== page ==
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"Ellen White Was Wrong About Who Changed the Sabbath"
Charge B: "Adventists Have Refuted Their Prophet"
Continuing with Dirk Anderson:
Bates had a difficult task on his hands to try and convince people
that the Mark of the Beast was no longer allegiance to the teachings
of Rome as a whole, but only one teaching-Sunday-worship. . . . Bates turned to the
young prophetess Ellen White who saw the following in vision:
I saw that God had not changed the Sabbath, for He never
changes. But the pope had changed it from the seventh
to the first day of the week; for he was to change times and
laws. (Early Writings, p. 32) . . .
Unfortunately for Ellen White, the theory that the Pope changed
the day of worship was later refuted by one of their own scholars,
Dr. Samuele Bacchiocchi in his ground-breaking book, From
Sabbath to Sunday. In the 1970's, Bacchiocchi was the first
and only non-Catholic to ever be allowed to study at the Catholic
Pontifical Gregorian University in Rome. . . . his research
showed that the change from Sabbath to Sunday worship occurred
far earlier in history than had been previously admitted by Adventists.
In fact, the change happened long before the papacy was established
in power. These findings cast considerable doubt on whether Sunday
worship could be considered allegiance to the papacy since the
practice was well established throughout Christianity centuries
before the first Pope arose.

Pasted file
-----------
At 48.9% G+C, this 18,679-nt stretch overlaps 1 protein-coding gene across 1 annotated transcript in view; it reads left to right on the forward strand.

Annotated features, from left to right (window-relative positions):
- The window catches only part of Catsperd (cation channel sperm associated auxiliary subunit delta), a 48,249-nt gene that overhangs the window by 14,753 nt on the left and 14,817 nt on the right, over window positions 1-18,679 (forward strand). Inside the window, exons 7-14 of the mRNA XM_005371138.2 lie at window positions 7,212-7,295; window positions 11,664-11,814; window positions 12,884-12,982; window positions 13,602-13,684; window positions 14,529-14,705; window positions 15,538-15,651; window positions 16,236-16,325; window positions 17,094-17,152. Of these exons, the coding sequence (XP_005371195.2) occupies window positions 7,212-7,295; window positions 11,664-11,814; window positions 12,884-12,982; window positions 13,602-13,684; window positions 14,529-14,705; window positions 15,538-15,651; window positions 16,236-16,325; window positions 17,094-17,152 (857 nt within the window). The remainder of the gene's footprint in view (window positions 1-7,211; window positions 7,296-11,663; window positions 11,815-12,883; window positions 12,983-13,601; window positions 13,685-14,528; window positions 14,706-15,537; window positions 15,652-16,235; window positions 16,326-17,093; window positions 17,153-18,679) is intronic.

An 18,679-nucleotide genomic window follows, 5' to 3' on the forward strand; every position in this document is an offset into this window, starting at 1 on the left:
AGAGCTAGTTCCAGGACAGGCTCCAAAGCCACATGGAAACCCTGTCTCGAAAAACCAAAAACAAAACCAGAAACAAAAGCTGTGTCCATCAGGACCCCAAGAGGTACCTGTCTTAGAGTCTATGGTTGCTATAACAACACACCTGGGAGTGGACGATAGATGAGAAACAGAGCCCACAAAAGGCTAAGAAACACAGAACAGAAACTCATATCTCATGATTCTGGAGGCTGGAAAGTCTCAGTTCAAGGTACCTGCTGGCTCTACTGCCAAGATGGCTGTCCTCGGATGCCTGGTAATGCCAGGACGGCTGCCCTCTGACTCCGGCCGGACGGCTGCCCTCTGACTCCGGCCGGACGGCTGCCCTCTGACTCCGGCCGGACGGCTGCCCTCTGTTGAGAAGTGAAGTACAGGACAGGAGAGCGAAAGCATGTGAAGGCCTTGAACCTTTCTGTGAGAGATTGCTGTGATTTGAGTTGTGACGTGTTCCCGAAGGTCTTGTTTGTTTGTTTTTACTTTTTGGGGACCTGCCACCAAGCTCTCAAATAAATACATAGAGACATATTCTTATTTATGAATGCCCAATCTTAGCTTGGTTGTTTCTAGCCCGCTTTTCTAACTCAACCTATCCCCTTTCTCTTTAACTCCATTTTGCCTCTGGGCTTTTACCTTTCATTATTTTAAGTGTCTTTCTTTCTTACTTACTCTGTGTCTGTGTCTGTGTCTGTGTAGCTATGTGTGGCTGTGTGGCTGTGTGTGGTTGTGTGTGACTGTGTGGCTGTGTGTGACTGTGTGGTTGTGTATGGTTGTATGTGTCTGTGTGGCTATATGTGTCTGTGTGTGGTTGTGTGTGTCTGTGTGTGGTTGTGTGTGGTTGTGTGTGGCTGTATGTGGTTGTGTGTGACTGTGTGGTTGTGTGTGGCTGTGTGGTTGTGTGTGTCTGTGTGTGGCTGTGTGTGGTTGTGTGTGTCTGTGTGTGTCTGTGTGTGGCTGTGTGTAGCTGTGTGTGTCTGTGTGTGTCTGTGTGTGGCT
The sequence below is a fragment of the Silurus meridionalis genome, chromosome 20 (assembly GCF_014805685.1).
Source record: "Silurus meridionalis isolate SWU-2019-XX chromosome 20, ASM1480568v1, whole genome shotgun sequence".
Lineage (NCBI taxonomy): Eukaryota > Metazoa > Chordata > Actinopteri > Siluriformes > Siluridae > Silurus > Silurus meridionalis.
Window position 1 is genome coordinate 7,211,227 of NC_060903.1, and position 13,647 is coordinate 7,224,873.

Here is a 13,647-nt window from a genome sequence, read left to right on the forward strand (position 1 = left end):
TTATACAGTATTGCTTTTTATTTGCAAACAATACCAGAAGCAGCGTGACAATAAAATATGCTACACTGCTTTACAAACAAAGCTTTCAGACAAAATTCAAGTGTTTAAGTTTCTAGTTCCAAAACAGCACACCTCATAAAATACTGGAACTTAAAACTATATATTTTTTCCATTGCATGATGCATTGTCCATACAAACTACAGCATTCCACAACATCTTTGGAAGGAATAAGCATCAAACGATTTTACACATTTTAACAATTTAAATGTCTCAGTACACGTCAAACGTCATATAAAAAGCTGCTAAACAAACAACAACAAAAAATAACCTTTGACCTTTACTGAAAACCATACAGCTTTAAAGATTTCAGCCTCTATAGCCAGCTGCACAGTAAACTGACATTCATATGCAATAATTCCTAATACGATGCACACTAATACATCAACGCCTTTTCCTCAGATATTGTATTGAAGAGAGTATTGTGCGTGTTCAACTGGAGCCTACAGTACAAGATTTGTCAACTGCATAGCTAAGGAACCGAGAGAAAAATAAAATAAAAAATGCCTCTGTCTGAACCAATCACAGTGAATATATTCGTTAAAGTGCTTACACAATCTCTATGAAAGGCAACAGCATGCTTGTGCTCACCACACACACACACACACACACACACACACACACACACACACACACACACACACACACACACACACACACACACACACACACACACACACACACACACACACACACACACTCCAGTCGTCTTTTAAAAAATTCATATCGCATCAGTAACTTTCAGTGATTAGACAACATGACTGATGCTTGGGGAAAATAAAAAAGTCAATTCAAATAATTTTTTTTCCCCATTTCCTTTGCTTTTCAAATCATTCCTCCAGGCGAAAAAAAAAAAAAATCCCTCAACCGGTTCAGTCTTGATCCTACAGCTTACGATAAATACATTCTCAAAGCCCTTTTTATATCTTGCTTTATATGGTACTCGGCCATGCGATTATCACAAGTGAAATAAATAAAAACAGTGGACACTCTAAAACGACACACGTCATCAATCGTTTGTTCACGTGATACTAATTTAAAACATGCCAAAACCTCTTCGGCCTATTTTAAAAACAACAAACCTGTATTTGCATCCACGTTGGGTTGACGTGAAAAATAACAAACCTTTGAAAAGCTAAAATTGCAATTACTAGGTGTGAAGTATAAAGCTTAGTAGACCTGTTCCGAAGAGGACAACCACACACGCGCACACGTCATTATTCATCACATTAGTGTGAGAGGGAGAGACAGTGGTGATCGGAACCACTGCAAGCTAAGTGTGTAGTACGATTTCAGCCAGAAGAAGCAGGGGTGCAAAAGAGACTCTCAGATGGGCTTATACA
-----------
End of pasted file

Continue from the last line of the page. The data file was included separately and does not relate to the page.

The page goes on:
On February 8, 1997, Dr. Bacchiocchi, wrote in an E-mail
message to the "Free Catholic Mailing List" email@example.com:
I differ from Ellen White, for example, on the origin of Sunday.
She teaches that in the first centuries all Christians observed
the Sabbath and it was largely through the efforts of Constantine
that Sundaykeeping was adopted by many Christians in the fourth
century. My research shows otherwise. If you read my essay HOW
DID SUNDAYKEEPING BEGIN? which summarizes my dissertation, you
will notice that I place the origin of Sundaykeeping by the time
of the Emperor Hadrian, in A.D. 135.
Emperor Hadrian, A.D. 135 was nearly half a millennium removed
from the first pope who began serving in A.D. 606.—bold in the original.
Thus Dirk maintains that the Sabbath was changed to Sunday long before Constantine's time, that
the first pope didn't come along until 606 AD, and that therefore
Ellen White's attributing of the change to the popes and Constantine is wrong.
Most folks of any and all persuasions would disagree with Dirk's assertion that the first
pope began serving in 606 AD.
We aren't quite sure that Adventists have really refuted their prophet on this point.
While Dirk and Bacchiocchi seem to be talking about conducting worship services on Sunday, Ellen White is talking
about resting on Sunday as if it were the Sabbath of the the fourth commandment. Thus, to compare the statements
of Bacchiocchi and Dirk with those of Ellen White is like comparing apples to oranges.
That Bacchiocchi must have been referring to Sunday worship rather than Sunday rest
can be seen from the following quotes from his book, From Sabbath to Sunday. Notice how Bacchiocchi
agrees with Rordorf's position, which he cites: